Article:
September 24, 2009

Wednesday, September 24, 1930: Dow 226.75 +3.97 (1.8%)

Assorted historical stuff:

Today is the 61st anniversary of Black Friday, on which Jay Gould and Jim Fisk engineered a corner of the gold market that the government had to break by releasing $4M of gold from its stockpiles. That number makes an interesting contrast with the $26B decline in security values in the fall of 1929.

Editorial: A number of leading British industrialists are calling for “a measure of common sense” to address the current depression. Britain's economic situation is difficult. Its national debt has been little reduced since the war at $37B; its budget has been steadily increasing and is now about $4.4B, up $500M over 6 years [US figures are about $16B debt and $4B budget]. “The greatest drawback to progress has been the dole ... as much a cause as it is an effect of the depression in England today. Once a dole system gets engrafted into a nation it is hard to dislodge it” since it's a great vote-getter. The Labor Party may in fact be lukewarm on protectionism because it would tend to raise wages and therefore operate against the dole. Inability of English politicians to try the logical way out of difficulties “explains why its businessmen are rising in desperation and crying for a return to sanity”; indications are that English workers may also be ready for new leadership.

There's been a dramatic turnaround from front-page talk of drought and famine a few weeks ago to plunging grain prices now.

Canada PM Bennett says will help US investigate Russian wheat short sales; Romania Min. Madgearu asks protection from Russian dumping of farm products.

J.H. Case, Pres. Natl. Assoc. of Community Chests, calls for “peace-time patriotism” and increased giving by those with wealth in this time of unemployment.

Radium is most costly mineral in the world; in Czechoslovakia a 300-man plant makes 3 1/2 grams a year, valued at about $2.5M.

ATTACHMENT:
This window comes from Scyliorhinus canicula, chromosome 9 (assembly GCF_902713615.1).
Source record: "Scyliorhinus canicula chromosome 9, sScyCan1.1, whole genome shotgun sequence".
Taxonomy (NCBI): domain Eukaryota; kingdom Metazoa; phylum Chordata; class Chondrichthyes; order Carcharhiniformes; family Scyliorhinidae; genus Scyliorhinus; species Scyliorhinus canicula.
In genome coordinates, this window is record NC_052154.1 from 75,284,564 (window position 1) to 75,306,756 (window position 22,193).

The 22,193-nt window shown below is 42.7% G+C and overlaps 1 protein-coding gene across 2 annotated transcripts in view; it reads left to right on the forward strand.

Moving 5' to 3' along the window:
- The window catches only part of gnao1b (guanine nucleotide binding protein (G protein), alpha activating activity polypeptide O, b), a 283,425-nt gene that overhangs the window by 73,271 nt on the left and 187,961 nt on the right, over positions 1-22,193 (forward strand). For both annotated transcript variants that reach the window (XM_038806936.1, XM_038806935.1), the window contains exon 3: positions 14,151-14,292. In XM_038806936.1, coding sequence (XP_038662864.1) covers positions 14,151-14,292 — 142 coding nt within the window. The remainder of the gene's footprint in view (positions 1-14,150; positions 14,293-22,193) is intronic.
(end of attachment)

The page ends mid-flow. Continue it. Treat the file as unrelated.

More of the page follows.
Buster Keaton returns from Europe; reports continuous British propaganda against US films, says Germany more receptive.

Market commentary:

Market Wrap: Leading trading stocks rallied following a climactic selloff in final hour Monday when trading was at a rate of 5M shares. Market seemed in better shape technically, with larger short interest inducing some covering; also possibly helping was better feeling regarding Germany. Volume was lighter, possibly partly due to Jewish holidays, but became more active toward close; rally spread to most of list. Leading industrials including American Can, Steel, Westinghouse, rallied strongly from Monday's close. Coppers weak. Bond market less active; govts. generally steady; strength in corp. with Dow 40-bond avg. at new 1930 high.

German news more favorable: Reichsbank defends mark; German bonds up in most markets; German stock market up for first time in several days; leading Berlin bankers express confidence in economic soundness and favorable resolution of political situation, say no possibility of default on external obligations.

Better stock action considered especially impressive in view of continued commodities weakness.

Conservative observers insist that market was due for technical rally, advise taking advantage to reduce long positions, recommend waiting attitude.

Business men continue optimistic on conditions; retail and wholesale trade is gaining and inventories are low; more forward buying of raw materials seen. On the other hand, there is some nervousness over situations in Europe and South America, commodity price declines, and lack of automotive improvement.

Irving Bush, Bush Service Corp. Chair., returns from 3 month European trip. Says conditions still unsatisfactory; US is generally blamed for depression based on “bursting of the bubble of over-extended prosperity” and on tariff. However, tariff damage is “more sentimental than actual”; retaliation so far has not been serious. Optimistic on Europe, most encouraged by evident desire to raise workers' wages and living standards.

Powerful banking interests reportedly were buying stocks in the morning.

Prices of art reportedly have declined much less than stocks or commodities.

Economic news and individual company reports:

Total internal revenue collections in Aug. were $77.2M vs. $87.0M in 1929.

Rail freight loadings week ended Sept. 13 were 965,713 cars, up 109,076 from previous week but down 16.2% from 1929. Loadings year to date were down 11.4% from 1929.

Total farm revenues were $11.851B in 1929 vs. $11.741B in 1928.

Cigarette production in Aug. was 10.577B vs. 10.931B in 1929.

Companies reporting decent earnings: National Biscuit, American Ice, Brown Shoe.

James Boring Travel Service files for bankruptcy.